A Peak at the 1,200 Statues of Otagi Nenbutsu-ji

Otagi Nenbutsu-ji Temple statues coming alive amidst the vibrant hues of fall – Photo: Raymond Ling | Flickr

Japan is home to some of the world’s most intriguing architectural designs, as well as a variety of historical monuments and sculptures. For those who want to enjoy a bit of whimsy while exploring the country’s attractions, a trip to the Otagi Nenbutsu-ji temple is essential.

The Otagi Nenbutsu-ji temple is located on the outskirts of Arashiyama, a well-known sightseeing district in Kyoto. The temple features 1,200 unique statues, each one representing a disciple of the original Buddha.

Although a trip to see the statues is sure to be fun and engaging, it’s important to note that the temple’s past is not particularly happy.

The original temple was not built in Arashiyama. Instead, it was constructed in Kyoto’s Higashiyama district in 766.

When the Kamo River flooded, the temple was washed away. It was then re-established in northeast Kyoto, only to fall into disrepair until only three structures remained: The main hall, the Jizo Hall, and the temple’s gate.

Centuries later, in 1922, leaders decided to dismantle these structures and reassemble them in Arashiyama. In 1950, a massive typhoon severely damaged them.

The temple’s luck started to change in 1955 with the appointment of head priest Kocho Nishimura (1915-2003). Nishimura was a priest and sculptor known for his Buddhist statues.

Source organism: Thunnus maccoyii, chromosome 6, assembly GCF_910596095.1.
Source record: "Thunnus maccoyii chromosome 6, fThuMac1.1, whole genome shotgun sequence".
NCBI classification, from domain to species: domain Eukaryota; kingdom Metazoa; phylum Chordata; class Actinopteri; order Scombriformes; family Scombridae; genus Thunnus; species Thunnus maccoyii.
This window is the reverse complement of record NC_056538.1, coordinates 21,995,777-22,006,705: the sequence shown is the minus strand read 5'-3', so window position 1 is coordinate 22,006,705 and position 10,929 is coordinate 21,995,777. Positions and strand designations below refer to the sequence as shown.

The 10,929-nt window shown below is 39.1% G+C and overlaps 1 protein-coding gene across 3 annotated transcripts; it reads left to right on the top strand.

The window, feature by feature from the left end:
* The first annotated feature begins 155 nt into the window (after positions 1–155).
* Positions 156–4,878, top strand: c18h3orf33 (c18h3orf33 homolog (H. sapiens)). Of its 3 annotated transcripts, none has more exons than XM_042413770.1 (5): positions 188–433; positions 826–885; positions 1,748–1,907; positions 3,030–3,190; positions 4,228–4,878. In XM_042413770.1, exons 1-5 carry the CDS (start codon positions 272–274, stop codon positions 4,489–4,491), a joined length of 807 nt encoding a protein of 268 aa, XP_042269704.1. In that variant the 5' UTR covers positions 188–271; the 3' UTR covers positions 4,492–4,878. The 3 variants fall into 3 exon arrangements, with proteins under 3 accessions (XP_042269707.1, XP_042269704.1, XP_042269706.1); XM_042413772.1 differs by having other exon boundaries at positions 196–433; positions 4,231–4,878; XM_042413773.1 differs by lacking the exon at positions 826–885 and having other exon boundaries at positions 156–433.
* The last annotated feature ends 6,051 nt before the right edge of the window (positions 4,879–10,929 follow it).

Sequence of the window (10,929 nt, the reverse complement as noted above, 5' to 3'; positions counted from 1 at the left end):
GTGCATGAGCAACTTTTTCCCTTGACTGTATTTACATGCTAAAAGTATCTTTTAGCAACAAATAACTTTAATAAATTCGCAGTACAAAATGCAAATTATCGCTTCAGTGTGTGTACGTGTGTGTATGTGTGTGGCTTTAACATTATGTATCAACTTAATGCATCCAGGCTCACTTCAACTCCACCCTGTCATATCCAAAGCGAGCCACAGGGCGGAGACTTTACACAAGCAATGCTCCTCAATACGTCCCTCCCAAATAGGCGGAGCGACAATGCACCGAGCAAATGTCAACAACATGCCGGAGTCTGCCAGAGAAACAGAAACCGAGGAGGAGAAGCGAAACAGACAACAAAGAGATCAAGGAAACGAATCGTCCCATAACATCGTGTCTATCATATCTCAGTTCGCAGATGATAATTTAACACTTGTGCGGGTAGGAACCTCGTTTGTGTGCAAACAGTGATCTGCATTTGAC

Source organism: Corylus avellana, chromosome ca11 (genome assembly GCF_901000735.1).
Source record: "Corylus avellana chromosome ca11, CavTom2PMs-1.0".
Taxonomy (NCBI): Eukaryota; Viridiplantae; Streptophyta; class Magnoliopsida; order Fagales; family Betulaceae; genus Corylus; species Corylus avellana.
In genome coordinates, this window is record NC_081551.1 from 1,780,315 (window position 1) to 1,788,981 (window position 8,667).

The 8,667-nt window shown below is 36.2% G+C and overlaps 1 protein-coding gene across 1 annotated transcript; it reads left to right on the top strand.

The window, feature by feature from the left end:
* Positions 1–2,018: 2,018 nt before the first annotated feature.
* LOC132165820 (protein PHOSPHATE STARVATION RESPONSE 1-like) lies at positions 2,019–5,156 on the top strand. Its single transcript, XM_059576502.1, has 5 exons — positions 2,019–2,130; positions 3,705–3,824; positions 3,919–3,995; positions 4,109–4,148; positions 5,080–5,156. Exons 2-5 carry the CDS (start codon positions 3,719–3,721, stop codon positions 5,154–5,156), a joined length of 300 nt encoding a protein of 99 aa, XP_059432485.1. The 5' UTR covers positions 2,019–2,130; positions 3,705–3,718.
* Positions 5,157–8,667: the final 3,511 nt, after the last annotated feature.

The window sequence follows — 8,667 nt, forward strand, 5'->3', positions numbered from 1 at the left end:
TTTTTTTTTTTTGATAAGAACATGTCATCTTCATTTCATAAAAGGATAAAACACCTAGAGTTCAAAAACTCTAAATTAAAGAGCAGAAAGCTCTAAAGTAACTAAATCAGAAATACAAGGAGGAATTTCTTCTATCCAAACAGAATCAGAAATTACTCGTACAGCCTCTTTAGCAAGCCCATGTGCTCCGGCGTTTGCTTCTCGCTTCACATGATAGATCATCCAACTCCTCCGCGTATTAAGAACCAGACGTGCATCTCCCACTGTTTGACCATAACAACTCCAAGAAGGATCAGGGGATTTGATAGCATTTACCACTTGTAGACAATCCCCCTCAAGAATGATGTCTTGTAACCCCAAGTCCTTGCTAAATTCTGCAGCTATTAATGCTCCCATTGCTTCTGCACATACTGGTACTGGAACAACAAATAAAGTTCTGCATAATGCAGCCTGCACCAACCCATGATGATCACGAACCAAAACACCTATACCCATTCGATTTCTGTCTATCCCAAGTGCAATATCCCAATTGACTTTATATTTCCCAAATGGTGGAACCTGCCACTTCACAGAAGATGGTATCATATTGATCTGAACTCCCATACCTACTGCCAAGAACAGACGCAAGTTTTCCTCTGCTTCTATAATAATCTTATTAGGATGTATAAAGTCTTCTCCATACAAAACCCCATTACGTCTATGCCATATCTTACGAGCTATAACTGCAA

After he was appointed, he had the idea to let visitors carve their own statues with his help.

Otagi Nenbutsu-ji Temple statues exude tranquility and timeless beauty – Photo: Raymond Ling | Flickr

Known as rakan statues, the 1,200 figures were constructed from 1981-1991. Despite their relative newness, they look older because of the moss covering them.

Otagi Nenbutsu-ji Temple statues adorned with nature’s verdant embrace – Photo: Raymond Ling | Flickr

Each statue has a unique appearance since they were all carved by different people. Many also feature funny expressions and poses as well. For example, one holds a tennis racket, and two share a cup of sake.

It costs just 300 yen to visit the temple and see the statues, making this an affordable attraction for travelers hoping to save money.